Nancy Crotti

July 10, 2017

2 Min Read
How AI Can Analyze ECG Data Faster

Cardiologs Technologies says its AI-powered solution can also improve the accuracy of arrhythmia detection.

Nancy Crotti

FDA has approved an artificial-intelligence-powered analysis solution to screen for arrhythmias using ambulatory ECG recordings.

Cardiologs Technologies' ECG analysis platform is a cloud-based cardiac monitoring-analysis web service designed to help physicians screen for atrial fibrillation (AFib) and other arrhythmias using long-term ambulatory ECG monitoring recordings.

AFib is the most common human arrhythmia, affecting about 33 million patients worldwide. Often asymptomatic, it is associated with one-third of all ischemic strokes a well as a risk of heart failure and death.

The percentage of true positive cases of AFib among total cases detected is known as Positive Predictive Value (PPV). While conventional PPV for detecting AFib is less than 59%, Cardiologs' detection PPV was 91%,  according to the company's FDA submission. The platform's sensitivity for detecting AFib was reported to be 97%. Cardiologs' study results have been published in the European Journal of Preventive Cardiology (2016, Vol. 23(2S 41-55).

While some cardiac disorders are structural and always visible on resting ECGs, cardiac arrhythmias, such as atrial fibrillation, can appear and disappear, said Cardiologs Technologies co-founder and CEO Yann Fleureau told Qmed. Patients are traditionally fitted with Holter monitors for 24 to 72 consecutive hours to improve chances of detecting these arrhythmias. New, more portable devices can record up to 28 days of consecutive heart beats, but the data analysis is time-consuming, Fleureau added. Cardiologs' algorithm can streamline this process by providing an API or a web interface to drastically reduce the time it takes to analyze the electrical signal. The longer the recording, the higher the value of a reliable analysis technology, he said.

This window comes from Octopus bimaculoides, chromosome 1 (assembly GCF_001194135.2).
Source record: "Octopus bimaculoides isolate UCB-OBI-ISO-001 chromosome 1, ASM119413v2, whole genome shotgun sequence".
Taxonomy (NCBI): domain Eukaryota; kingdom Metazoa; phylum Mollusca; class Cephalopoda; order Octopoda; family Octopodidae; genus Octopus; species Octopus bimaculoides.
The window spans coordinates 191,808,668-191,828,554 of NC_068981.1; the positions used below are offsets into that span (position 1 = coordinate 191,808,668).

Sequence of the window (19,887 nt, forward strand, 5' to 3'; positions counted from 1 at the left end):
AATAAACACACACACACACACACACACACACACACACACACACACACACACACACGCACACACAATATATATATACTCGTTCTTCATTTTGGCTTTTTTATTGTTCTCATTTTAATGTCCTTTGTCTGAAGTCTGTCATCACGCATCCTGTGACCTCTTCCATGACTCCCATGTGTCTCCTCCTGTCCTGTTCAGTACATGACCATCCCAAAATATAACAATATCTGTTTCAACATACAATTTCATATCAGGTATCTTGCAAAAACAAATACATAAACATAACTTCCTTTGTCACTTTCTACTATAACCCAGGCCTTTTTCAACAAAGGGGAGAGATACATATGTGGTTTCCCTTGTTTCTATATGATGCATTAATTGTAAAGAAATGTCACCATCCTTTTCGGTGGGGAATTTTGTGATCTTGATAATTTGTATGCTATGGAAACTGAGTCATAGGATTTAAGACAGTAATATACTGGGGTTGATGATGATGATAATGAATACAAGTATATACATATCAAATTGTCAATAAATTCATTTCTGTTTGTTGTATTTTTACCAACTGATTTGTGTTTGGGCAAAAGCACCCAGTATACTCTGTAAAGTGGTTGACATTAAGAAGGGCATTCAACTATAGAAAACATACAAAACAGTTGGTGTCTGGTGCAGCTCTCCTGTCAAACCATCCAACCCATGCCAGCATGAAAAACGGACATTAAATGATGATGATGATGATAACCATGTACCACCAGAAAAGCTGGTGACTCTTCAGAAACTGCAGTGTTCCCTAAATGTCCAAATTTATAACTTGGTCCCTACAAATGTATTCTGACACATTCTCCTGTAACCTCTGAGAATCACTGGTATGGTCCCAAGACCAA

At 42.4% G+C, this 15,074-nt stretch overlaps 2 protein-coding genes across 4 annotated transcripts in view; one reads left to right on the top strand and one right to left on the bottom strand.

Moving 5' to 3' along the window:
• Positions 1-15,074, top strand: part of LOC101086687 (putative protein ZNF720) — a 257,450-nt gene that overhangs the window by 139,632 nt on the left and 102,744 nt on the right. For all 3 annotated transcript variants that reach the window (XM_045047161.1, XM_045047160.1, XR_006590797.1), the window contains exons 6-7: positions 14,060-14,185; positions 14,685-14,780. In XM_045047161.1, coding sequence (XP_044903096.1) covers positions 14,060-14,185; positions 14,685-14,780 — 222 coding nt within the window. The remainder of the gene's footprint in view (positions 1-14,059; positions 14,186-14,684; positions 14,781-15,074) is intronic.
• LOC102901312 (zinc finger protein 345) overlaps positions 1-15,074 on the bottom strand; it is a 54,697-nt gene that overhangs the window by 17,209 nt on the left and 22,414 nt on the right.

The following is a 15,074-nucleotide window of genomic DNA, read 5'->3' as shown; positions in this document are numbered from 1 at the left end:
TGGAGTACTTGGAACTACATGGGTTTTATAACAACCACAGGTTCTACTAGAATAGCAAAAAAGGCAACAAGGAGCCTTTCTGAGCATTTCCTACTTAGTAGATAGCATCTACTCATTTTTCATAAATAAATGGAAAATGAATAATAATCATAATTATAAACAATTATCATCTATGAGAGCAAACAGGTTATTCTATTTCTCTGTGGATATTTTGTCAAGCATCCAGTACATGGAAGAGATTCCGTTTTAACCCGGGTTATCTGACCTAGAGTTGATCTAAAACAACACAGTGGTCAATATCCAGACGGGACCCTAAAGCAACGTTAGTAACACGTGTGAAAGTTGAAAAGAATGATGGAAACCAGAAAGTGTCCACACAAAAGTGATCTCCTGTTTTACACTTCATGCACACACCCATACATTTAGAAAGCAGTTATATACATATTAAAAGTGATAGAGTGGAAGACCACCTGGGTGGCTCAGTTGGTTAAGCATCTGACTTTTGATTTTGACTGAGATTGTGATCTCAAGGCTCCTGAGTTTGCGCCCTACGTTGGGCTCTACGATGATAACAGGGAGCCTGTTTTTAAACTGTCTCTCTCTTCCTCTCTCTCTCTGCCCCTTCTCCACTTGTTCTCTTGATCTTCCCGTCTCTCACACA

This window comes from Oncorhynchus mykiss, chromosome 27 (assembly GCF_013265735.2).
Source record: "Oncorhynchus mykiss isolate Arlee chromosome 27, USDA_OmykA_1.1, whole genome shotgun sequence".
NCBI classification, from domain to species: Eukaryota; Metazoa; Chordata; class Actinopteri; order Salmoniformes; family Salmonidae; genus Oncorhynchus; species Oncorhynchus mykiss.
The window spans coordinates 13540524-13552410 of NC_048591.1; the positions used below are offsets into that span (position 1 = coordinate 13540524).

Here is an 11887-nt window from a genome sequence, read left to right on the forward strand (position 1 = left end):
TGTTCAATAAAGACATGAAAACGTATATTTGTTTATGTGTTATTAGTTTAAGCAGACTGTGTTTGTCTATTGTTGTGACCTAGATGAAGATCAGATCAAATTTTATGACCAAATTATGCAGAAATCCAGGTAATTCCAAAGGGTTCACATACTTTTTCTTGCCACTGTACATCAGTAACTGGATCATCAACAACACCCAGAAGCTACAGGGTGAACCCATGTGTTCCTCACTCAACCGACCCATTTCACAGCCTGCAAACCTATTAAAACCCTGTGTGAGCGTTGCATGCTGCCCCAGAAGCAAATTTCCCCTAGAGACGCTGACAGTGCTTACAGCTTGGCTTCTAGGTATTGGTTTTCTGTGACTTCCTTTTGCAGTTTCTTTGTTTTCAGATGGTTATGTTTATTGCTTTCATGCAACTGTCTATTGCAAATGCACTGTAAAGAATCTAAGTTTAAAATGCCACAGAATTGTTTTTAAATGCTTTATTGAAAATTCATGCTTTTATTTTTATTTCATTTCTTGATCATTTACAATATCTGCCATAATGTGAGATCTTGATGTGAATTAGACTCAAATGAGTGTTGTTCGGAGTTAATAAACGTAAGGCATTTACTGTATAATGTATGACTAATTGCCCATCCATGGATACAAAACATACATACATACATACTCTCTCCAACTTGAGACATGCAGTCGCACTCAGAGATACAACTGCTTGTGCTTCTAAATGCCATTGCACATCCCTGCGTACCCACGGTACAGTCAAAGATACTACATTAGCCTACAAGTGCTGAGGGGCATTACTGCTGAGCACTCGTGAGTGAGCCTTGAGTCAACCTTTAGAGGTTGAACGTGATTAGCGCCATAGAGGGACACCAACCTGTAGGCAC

"Most commercial software today is developed by hardware manufacturers on rules-based algorithms and are usually tied to their device," Fleureau said. "We, therefore, realized the potential of our AI algorithm to reliably automate many steps of the process to decrease the time of analysis while providing a better user experience and ensure interoperability with most devices."

The company has trained a neural network using more than 500,000 recordings to recognize abnormalities in heartbeat patterns, Fleureau added. The network continues to learn with each new ECG gathered.

Interoperability standards allow Cardiologs to connect to a large variety of ECG devices. The company is also working with several device manufacturers in both the U.S. and Europe on fitting,  file transfer, analysis and report generation.

The platform previously received the CE Mark in Europe.

Nancy Crotti is a contributor to Qmed.

About the Author(s)

Nancy Crotti

Nancy Crotti is a frequent contributor to MD+DI. Reach her at [email protected].

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